Students at Case Western Reserve University School of Medicine know that even in nutrition courses, there’s always room for sweets.
That’s because, in Colleen Croniger’s relatable, interactive teaching style, Halloween candy is the springboard to a broader discussion on biochemical pathways. She challenges students to really think about what they are studying, not just passing exams.
It’s that imaginative approach, one she says is intended to instill an enthusiasm for science, that has also developed in students an enthusiasm for her.
Croniger, associate professor of nutrition and genetics and genome sciences, has received a 2013 John S. Diekhoff Award for Distinguished Graduate Student Teaching—an honor based on nominations and recommendations by graduate and professional students. The Diekhoff award, which also honors exceptional graduate student mentoring, is presented annually to four full-time faculty members who make exemplary contributions to the education and development of graduate students.
As one student observed, “Dr. Croniger creates a venue where students feel challenged to think critically and originally, yet comfortable enough to ask questions and seek help.”
An alumna of Case Western Reserve, Croniger has been with the School of Medicine since earning a PhD in biology in 1990. In addition to her work in the classroom, she actively researches metabolic pathways influencing obesity and diabetes. Croniger is a member of the university’s Mouse Metabolic Phenotyping Center and serves as director of its Metabolic Core, which conducts metabolic experiments.
Croniger’s approachability and engagement has won her legions of fans from the student body. An educator of undergraduate, master’s, doctoral and medical students, Croniger teaches Nutrition and Metabolism, Biochemistry, Medical Physiology and Food to Fuel.
She wins praise from students for her nurturing style, which they say fosters an environment to grow and prosper. A reoccurring observation by students is that Croniger genuinely cares for them.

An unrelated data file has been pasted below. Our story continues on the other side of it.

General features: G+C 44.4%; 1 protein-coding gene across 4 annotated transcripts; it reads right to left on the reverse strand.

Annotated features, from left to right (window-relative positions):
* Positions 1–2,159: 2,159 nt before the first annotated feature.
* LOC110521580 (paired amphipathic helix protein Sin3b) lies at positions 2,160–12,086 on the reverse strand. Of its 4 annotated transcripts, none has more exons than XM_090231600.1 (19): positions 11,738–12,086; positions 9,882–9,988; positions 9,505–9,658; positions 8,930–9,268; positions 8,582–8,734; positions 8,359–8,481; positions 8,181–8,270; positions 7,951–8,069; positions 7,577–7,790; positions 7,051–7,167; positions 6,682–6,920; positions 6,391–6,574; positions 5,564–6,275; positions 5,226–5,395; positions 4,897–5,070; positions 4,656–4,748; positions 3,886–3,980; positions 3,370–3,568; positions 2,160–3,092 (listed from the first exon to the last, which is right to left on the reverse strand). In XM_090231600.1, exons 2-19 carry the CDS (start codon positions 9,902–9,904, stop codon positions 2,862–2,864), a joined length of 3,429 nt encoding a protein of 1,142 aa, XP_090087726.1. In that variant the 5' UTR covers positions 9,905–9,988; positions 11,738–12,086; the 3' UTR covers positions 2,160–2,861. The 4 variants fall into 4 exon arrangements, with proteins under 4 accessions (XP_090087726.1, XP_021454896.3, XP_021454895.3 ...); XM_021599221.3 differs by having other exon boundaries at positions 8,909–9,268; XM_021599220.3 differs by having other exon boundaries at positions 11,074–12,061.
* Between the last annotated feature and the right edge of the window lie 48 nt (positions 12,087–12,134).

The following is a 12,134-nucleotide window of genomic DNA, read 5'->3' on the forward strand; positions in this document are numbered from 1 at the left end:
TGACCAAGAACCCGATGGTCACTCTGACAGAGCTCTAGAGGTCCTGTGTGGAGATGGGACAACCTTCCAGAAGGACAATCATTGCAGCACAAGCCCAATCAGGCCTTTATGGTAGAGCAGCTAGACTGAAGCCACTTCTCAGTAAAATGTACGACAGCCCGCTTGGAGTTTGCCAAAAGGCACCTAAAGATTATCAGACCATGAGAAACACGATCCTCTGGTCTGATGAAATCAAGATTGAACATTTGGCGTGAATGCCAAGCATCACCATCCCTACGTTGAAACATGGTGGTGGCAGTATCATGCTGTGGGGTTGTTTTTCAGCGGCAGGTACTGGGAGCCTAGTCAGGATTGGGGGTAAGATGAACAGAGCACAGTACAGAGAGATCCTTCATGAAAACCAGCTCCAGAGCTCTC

In turn, Croniger credits Richard Hanson, the School of Medicine’s award-winning biochemistry professor and former department chair, as her research and teaching mentor.
“I was part of a fantastic team from his biochemistry department,” she said.
Croniger said she re-learned metabolism from Hanson and his colleagues, whom she described as “the best teachers.” She said that experience early in her career laid the foundation for her current style, which imparts basic knowledge, but teaches students many life skills, such as professionalism, leadership and compassion.
Studying metabolism is challenging due to its three-dimensionality, and because the body system fields regulation from various sources and in different manners.
Croniger describes herself as a “guide,” navigating students through the complex curriculum. She explained that she teaches in layers, or as a “spiral curriculum,” meaning students are taught the material more than once, and each turn of the spiral delves deeper into the curriculum.
For example, students are first exposed to the metabolic pathway and the chemical reactions occurring at each step, including those lessons with candy. Second, students are taught the regulation at the pathway’s key points. Third, students learn how this regulation is customized for each tissue, and, finally, students learn how diseases develop when these pathways change.
Students applaud Croniger’s non-lecture approach. Her combination of presentations, white board drawings and personal anecdotes is designed to reach students through various learning styles. And, students say, her enthusiasm for the field is not only apparent, but catching.
“Dr. Croniger makes students feel like the class is a priority to her,” one student said. “This is evidenced by a lot of behind-the-scenes work she does, such as continually updating assignments on BlackBoard and grading assignments with thoughtful comments. She genuinely wants the students to deeply understand the content of the course and fall in love with metabolism!”
In 2008, Croniger received the School of Medicine’s prestigious Scholarship in Teaching Awards, which recognized her positive impact on medical education and her student’s careers.
The university created the Diekhoff Award in 1978 to recognize full-time faculty members who make exemplary contributions to the education and development of graduate students at Case Western Reserve University. The award was created in honor of John Diekhoff, who served at the university from 1956 to 1970 in roles such as professor of English, chair of the Department of English, dean of Cleveland College, acting dean of the School of Graduate Studies and vice provost of the university.
Initially, the award recognized two faculty members who excelled in teaching; in 2009, the School of Graduate Studies expanded the award to honor faculty members with strong graduate mentoring skills. The Graduate Student Senate is responsible for the entire Diekhoff award decision-making process. Members of the Mentoring and Diekhoff Committee, chaired by Mark Barnes, reviewed nominations, interviewed nominees and selected winners from a large pool of candidates.
Additional winners of the Diekhoff Award will be announced in upcoming issues of The Daily.